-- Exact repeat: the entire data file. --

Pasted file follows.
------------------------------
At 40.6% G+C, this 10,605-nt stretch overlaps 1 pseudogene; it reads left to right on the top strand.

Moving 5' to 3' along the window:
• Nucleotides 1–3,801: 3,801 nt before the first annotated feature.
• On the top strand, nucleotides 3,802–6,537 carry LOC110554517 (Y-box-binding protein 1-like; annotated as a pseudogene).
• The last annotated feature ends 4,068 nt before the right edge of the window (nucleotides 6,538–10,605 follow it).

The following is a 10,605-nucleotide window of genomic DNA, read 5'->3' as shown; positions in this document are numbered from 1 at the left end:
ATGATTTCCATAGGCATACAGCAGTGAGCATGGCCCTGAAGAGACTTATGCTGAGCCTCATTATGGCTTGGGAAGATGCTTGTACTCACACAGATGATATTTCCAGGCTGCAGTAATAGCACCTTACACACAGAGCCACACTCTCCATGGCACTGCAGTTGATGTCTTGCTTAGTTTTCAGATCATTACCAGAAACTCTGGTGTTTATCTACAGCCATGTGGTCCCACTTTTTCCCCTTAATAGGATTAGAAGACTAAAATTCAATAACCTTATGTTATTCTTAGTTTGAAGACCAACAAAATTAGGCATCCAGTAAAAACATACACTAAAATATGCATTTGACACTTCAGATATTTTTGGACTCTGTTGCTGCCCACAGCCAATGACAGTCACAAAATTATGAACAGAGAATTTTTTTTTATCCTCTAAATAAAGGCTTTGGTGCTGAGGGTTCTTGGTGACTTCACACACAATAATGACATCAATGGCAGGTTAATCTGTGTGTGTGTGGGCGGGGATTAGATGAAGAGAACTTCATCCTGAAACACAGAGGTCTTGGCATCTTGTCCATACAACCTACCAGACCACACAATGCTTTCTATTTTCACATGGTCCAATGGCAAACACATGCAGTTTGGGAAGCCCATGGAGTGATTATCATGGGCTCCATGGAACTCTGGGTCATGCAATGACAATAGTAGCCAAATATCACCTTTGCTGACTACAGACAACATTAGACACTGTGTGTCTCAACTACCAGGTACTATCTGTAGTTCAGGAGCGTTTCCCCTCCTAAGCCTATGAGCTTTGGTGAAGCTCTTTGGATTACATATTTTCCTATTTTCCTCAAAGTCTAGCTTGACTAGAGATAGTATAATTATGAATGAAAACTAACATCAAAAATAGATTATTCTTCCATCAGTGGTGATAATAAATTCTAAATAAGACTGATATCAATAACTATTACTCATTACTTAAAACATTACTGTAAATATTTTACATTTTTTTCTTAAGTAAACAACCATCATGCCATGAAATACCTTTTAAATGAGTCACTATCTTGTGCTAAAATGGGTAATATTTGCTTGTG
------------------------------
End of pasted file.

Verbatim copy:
At 40.6% G+C, this 10,605-nt stretch overlaps 1 pseudogene; it reads left to right on the top strand.

Moving 5' to 3' along the window:
• Nucleotides 1–3,801: 3,801 nt before the first annotated feature.
• On the top strand, nucleotides 3,802–6,537 carry LOC110554517 (Y-box-binding protein 1-like; annotated as a pseudogene).
• The last annotated feature ends 4,068 nt before the right edge of the window (nucleotides 6,538–10,605 follow it).

The following is a 10,605-nucleotide window of genomic DNA, read 5'->3' as shown; positions in this document are numbered from 1 at the left end:
ATGATTTCCATAGGCATACAGCAGTGAGCATGGCCCTGAAGAGACTTATGCTGAGCCTCATTATGGCTTGGGAAGATGCTTGTACTCACACAGATGATATTTCCAGGCTGCAGTAATAGCACCTTACACACAGAGCCACACTCTCCATGGCACTGCAGTTGATGTCTTGCTTAGTTTTCAGATCATTACCAGAAACTCTGGTGTTTATCTACAGCCATGTGGTCCCACTTTTTCCCCTTAATAGGATTAGAAGACTAAAATTCAATAACCTTATGTTATTCTTAGTTTGAAGACCAACAAAATTAGGCATCCAGTAAAAACATACACTAAAATATGCATTTGACACTTCAGATATTTTTGGACTCTGTTGCTGCCCACAGCCAATGACAGTCACAAAATTATGAACAGAGAATTTTTTTTTATCCTCTAAATAAAGGCTTTGGTGCTGAGGGTTCTTGGTGACTTCACACACAATAATGACATCAATGGCAGGTTAATCTGTGTGTGTGTGGGCGGGGATTAGATGAAGAGAACTTCATCCTGAAACACAGAGGTCTTGGCATCTTGTCCATACAACCTACCAGACCACACAATGCTTTCTATTTTCACATGGTCCAATGGCAAACACATGCAGTTTGGGAAGCCCATGGAGTGATTATCATGGGCTCCATGGAACTCTGGGTCATGCAATGACAATAGTAGCCAAATATCACCTTTGCTGACTACAGACAACATTAGACACTGTGTGTCTCAACTACCAGGTACTATCTGTAGTTCAGGAGCGTTTCCCCTCCTAAGCCTATGAGCTTTGGTGAAGCTCTTTGGATTACATATTTTCCTATTTTCCTCAAAGTCTAGCTTGACTAGAGATAGTATAATTATGAATGAAAACTAACATCAAAAATAGATTATTCTTCCATCAGTGGTGATAATAAATTCTAAATAAGACTGATATCAATAACTATTACTCATTACTTAAAACATTACTGTAAATATTTTACATTTTTTTCTTAAGTAAACAACCATCATGCCATGAAATACCTTTTAAATGAGTCACTATCTTGTGCTAAAATGGGTAATATTTGCTTGTG